SCOTLAND’S ageing population poses a risk to the country’s budget, MSPs have warned.

Holyrood’s finance committee said it meant a review was needed of the 2016 Fiscal Framework governing how Westminster funds the budget alongside more devolved taxes.

The MSPs said the “demographic risk” raised two fundamental questions: whether Scotland had the powers to address it, and whether the Fiscal Framework can take it into account.

In particular, it said the “different demographic dynamic” meant the issue of whether immigration policy should remain wholly reserved should be re-examined after Brexit.

The unanimous cross-party report highlighted the expected divergence between Scotland’s population and that in the rest of the UK from 2018 onwards.

In Scotland, the working age (16 to 64) population is set to decline, while the number of over-75s increases sharply, straining services funded by a shrinking tax base.

South of the border, the working age population is set to grow, largely thanks to migration.

According to the Scottish Fiscal Commission, the Scottish Government’s budget oversight body, this pattern is expected to place a drag on GDP growth in Scotland.

Committee convener Bruce Crawford MSP said: “The bad news is that while our ageing population is not new, it is set to accelerate from 2021, and this is happening faster than rest of the UK.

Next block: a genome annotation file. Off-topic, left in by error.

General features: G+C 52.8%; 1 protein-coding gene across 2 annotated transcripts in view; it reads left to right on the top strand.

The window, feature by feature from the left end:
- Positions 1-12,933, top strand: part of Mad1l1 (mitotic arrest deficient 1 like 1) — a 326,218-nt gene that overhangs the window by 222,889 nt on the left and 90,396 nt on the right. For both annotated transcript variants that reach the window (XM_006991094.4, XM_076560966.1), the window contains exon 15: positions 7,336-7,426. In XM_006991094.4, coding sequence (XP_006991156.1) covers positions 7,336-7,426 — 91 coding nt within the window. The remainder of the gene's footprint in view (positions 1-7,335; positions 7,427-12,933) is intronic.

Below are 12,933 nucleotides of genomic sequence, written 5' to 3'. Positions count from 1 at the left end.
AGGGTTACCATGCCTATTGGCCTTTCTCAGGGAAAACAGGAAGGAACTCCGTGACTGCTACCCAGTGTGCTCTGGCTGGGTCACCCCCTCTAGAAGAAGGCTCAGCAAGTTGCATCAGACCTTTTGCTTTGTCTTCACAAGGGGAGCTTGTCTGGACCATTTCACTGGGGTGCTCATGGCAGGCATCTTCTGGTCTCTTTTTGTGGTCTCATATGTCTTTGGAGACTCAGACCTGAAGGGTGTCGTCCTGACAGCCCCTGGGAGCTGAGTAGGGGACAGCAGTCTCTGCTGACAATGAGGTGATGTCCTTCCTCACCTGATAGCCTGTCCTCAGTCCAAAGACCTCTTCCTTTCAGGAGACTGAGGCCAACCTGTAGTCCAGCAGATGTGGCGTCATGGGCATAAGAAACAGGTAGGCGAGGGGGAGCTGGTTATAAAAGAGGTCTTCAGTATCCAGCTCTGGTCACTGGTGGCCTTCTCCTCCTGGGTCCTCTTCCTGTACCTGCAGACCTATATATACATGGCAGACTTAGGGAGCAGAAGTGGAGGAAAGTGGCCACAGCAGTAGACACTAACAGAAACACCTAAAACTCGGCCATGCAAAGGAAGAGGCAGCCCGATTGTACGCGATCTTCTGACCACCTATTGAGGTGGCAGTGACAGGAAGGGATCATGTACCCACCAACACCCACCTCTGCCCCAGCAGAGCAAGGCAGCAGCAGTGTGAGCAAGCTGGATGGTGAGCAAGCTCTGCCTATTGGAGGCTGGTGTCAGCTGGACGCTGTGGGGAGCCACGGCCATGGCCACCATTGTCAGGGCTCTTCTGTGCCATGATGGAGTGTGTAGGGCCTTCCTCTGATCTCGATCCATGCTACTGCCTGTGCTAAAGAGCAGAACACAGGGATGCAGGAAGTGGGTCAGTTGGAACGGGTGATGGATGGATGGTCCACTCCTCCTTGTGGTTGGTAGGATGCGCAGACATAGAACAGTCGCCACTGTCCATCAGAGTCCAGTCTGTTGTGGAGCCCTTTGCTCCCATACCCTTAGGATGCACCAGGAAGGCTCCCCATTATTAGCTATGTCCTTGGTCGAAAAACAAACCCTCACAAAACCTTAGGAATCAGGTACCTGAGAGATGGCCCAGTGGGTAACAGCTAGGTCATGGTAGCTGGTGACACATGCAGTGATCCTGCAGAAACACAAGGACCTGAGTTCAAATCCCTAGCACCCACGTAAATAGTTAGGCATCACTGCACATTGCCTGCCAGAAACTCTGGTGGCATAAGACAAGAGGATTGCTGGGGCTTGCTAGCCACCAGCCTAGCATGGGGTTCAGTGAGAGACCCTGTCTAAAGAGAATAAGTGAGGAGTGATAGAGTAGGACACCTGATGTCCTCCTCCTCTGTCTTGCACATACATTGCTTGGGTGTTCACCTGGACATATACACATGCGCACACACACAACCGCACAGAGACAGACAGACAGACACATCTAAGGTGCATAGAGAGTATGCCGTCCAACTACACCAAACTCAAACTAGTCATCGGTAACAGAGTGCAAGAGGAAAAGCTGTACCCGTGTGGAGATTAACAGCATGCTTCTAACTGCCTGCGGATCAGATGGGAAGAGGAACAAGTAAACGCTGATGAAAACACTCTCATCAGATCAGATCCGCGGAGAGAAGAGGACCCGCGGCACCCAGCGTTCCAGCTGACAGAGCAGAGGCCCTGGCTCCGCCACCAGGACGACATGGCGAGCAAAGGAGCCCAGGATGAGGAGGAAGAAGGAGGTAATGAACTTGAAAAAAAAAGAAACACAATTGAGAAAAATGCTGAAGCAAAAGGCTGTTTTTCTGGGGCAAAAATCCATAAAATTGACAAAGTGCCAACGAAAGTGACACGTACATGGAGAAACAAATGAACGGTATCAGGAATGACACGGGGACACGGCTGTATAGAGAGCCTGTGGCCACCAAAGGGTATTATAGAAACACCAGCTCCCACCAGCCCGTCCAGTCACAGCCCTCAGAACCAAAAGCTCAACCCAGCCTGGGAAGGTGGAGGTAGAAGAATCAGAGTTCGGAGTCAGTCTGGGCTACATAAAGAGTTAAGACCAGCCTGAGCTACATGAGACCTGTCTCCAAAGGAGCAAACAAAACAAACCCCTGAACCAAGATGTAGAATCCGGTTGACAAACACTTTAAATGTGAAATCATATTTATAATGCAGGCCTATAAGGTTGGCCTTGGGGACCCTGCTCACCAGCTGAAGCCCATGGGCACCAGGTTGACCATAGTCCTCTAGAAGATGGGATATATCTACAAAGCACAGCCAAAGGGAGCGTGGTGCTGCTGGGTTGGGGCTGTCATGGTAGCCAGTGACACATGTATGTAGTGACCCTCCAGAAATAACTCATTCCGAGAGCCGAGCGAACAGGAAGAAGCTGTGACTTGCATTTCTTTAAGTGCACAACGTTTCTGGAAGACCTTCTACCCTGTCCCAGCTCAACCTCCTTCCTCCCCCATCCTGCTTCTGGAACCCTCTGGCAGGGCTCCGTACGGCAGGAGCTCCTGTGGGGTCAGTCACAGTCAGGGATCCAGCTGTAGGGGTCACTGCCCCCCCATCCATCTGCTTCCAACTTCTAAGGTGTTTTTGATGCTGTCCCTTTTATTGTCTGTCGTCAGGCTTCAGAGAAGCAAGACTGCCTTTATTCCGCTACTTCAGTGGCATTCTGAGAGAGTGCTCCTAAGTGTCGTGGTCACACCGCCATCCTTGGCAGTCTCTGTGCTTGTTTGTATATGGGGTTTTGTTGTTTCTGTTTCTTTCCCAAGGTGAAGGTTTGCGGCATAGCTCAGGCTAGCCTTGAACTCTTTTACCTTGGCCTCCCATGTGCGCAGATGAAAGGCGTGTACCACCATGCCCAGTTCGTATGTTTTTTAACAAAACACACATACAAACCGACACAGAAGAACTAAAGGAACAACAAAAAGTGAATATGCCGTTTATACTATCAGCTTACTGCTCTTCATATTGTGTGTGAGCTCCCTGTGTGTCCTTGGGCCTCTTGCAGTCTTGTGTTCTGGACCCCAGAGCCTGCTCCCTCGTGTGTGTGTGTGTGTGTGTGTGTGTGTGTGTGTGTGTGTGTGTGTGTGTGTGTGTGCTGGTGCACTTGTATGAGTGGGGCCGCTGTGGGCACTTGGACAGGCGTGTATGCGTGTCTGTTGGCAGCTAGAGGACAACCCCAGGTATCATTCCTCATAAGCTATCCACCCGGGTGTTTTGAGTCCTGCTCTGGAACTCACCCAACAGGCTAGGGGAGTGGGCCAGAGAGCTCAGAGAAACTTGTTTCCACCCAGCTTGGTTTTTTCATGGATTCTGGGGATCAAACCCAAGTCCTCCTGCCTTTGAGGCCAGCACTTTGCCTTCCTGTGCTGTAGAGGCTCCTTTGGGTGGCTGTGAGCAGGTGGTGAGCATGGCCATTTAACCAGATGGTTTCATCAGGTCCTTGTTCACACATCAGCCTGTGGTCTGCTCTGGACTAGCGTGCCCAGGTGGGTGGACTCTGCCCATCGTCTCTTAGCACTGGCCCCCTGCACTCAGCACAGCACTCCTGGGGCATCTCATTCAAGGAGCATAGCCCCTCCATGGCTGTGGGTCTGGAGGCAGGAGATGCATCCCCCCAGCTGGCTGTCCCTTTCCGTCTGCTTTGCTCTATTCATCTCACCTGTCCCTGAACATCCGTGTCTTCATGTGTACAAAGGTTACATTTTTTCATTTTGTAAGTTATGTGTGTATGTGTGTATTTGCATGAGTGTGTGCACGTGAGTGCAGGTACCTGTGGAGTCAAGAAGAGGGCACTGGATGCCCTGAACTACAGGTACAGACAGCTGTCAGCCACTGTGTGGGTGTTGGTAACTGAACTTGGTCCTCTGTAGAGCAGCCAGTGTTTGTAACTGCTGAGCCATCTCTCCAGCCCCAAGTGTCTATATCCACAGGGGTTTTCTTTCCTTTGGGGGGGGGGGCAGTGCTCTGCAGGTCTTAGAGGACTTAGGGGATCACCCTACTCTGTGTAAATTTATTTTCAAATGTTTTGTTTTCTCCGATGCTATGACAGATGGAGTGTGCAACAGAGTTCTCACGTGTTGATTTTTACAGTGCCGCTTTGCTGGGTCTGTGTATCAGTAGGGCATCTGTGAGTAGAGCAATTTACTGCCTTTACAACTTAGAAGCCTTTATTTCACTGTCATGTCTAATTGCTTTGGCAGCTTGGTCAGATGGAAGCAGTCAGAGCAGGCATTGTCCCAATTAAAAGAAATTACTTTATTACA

"In the longer term, all future Scottish Governments will need to respond to the pressures this creates."

The report, produced as part of the 2019/20 budget process, coincided with a new poll showing Scotland was the most pro-migration nation in the UK.

The Survation survey for Channel 4 found 44% of Scots believed migration had a positive impact, compared to 30% who disagreed.

Only people in London were more supportive of migration, with a majority of English regions viewing migration as having a negative impact.

The poll also found Scots are overwhelmingly supported continuing freedom of movement in order to secure a Brexit deal with the EU – with 67% agreeing and only 16% opposed.

SNP MSP Joan McAlpine said: “

With the Tory hostile environment approach so out of touch with Scottish attitudes, the case for devolving migration powers is growing even stronger.”